BTP: James Madison has been one of the most dominant teams at the FCS level over the past two seasons under Mike Houston, amassing a nearly unblemished 28-2 record and an FCS title during that time. How has he been so successful in such a short period of time?
GM: James Madison’s climb to become one of the premier programs in FCS is largely a product of third-year coach Mike Houston demanding his staff of experienced assistants and group of talented players stay on the same page at all times. Houston preaches team togetherness and it’s evident in his approach to the game. Him and his staff believe offense, defense or special teams aren’t more important than the other, and that three units have to work together to achieve success. It’s the foundation of his program and his players have bought in, which has pushed JMU to play in back-to-back FCS national championship games – winning it all in 2016. Of course, the roster is loaded with 10 transfers from the FBS level and a number of others who were recruited and offered by FBS schools, but elected to play at JMU.
BTP: Who do you think will have the most impact offensively for JMU? How about defensively?
GM: On offense, JMU deploys a run-focused system even though it’s operated out of the spread and utilizes tempo. The Dukes have five running backs to pick from, but the one to watch is senior Marcus Marshall, who spent the first two seasons of his college career at Georgia Tech. N.C. State recruited Marshall, a Raleigh native, out of high school before he decided on the Yellow Jackets. Marshall has only gained confidence in JMU’s offense with a full offseason to work in it after rushing for 850 yards and 11 touchdowns last season. On defense, senior cornerback Rashad Robinson is a potential NFL Draft pick come April as scouts have rolled through Harrisonburg to check on him throughout preseason camp. Robinson was an AFCA FCS First Team All-American last year for his 51 tackles, seven interceptions and nine pass breakups.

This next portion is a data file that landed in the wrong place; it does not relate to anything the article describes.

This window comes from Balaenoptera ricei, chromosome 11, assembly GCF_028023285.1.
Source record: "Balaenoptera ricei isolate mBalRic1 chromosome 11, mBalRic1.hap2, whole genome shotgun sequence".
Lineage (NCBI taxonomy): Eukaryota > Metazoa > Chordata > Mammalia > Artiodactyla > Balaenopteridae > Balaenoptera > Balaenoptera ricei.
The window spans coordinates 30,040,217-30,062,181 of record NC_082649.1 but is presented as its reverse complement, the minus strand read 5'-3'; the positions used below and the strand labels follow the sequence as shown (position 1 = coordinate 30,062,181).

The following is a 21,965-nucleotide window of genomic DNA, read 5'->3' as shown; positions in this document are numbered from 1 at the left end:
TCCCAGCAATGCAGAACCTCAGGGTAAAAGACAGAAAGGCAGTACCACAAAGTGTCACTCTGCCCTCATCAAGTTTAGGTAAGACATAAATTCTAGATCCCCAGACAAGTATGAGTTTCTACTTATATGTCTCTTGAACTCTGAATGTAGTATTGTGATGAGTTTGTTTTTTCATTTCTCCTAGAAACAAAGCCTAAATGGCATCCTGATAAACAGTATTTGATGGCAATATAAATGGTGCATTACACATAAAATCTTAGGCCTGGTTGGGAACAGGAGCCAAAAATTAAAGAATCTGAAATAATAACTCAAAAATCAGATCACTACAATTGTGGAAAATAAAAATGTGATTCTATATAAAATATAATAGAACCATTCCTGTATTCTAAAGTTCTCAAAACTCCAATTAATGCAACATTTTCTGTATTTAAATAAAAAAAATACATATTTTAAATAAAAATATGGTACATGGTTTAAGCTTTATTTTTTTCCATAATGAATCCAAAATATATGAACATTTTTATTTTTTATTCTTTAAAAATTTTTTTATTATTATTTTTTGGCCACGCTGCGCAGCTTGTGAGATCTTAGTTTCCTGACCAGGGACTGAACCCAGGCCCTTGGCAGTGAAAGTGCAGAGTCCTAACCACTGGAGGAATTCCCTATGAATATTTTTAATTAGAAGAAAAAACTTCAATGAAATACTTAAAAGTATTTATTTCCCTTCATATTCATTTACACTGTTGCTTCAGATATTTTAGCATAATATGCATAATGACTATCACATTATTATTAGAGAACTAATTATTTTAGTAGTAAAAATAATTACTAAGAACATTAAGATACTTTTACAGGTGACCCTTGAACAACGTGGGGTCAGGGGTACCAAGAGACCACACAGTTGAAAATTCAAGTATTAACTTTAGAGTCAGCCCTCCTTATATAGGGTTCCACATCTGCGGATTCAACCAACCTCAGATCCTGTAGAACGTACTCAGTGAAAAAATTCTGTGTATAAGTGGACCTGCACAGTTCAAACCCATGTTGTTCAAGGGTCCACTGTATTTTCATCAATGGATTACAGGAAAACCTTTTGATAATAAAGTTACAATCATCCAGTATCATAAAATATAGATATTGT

BTP: Which player on N.C. State’s offense gives you the most concern?
GM: This is any easy answer. James Madison’s biggest concern is slowing down N.C. State quarterback Ryan Finley and his crop of wide receivers. Last week, Dukes junior linebacker Dimitri Holloway said from watching he can tell that Finley is a smart quarterback and doesn’t make a lot of mistakes.
BTP: How will the Dukes look to stop Ryan Finley?
GM: To stop Finley, JMU will stick to what it does defensively. Under third-year defensive coordinator Bob Trott, the Dukes play single coverage on the perimeter and attack the quarterback with different pressures in order to rattle the signal-caller. At corner, Robinson, senior Jimmy Moreland and senior Curtis Oliver should be able to hold up even against N.C. State’s tremendous wide receivers, but there’s a big question a safety for JMU. The team graduated two All-American safeties from last year’s team, which puts two first-time starters out on the field against the Wolfpack.
BTP: How do you see this season playing out for JMU?
GM: Until a team in the Colonial Athletic Association proves it can take down JMU, it’s hard to pick against the Dukes running through their league. JMU has won 18 straight conference games. If Houston and company roll through the CAA again, odds are they’ll have one of the top seeds for the FCS postseason and be on a collision course to meet with perennial power North Dakota State again in Frisco, Texas for the national title come January.
(Editor’s note: because Greg is the beat writer for James Madison, he abstained from making a prediction on the outcome of this weekend’s game)